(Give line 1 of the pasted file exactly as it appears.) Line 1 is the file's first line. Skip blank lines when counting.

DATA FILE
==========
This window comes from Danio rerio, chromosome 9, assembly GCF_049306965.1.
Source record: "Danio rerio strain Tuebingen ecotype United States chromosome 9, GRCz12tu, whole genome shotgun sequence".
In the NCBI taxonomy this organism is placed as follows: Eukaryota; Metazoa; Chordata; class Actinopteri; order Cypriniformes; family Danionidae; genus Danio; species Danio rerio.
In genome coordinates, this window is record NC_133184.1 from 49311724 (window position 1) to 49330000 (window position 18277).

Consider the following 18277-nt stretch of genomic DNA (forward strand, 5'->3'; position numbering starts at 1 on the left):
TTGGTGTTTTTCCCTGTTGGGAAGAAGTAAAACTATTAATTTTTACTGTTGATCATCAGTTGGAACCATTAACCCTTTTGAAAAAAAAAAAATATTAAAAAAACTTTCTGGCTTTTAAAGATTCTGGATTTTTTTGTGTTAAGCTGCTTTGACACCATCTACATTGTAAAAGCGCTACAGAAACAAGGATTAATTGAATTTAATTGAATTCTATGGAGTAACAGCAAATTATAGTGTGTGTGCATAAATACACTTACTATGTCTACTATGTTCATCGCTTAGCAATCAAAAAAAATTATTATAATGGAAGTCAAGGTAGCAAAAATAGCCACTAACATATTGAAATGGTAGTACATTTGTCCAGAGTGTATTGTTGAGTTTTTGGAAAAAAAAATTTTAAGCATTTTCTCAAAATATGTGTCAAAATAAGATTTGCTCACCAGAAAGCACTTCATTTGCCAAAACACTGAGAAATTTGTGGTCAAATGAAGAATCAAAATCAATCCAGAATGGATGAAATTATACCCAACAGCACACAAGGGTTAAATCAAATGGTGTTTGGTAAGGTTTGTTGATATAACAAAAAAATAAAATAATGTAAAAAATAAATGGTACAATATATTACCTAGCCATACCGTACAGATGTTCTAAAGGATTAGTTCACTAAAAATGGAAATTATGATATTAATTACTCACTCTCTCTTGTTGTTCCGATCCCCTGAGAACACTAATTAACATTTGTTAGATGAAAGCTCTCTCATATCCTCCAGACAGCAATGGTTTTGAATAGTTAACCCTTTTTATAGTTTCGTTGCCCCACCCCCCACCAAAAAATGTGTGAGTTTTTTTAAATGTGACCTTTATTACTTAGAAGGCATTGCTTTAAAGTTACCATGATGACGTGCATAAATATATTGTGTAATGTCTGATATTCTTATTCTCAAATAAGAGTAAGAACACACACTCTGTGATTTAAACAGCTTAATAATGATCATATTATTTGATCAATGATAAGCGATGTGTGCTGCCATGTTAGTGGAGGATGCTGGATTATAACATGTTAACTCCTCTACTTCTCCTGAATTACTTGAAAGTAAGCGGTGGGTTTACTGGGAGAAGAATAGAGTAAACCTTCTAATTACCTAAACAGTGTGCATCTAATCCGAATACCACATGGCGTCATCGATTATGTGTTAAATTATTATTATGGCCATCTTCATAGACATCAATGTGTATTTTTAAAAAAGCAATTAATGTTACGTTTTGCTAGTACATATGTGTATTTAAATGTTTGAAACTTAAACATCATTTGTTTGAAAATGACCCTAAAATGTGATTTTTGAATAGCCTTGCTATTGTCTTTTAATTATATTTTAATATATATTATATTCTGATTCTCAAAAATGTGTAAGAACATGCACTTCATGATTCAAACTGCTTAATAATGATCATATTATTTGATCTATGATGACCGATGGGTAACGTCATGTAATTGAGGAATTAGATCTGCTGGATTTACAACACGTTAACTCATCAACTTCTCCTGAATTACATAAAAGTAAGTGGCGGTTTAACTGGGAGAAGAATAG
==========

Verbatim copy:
This window comes from Danio rerio, chromosome 9, assembly GCF_049306965.1.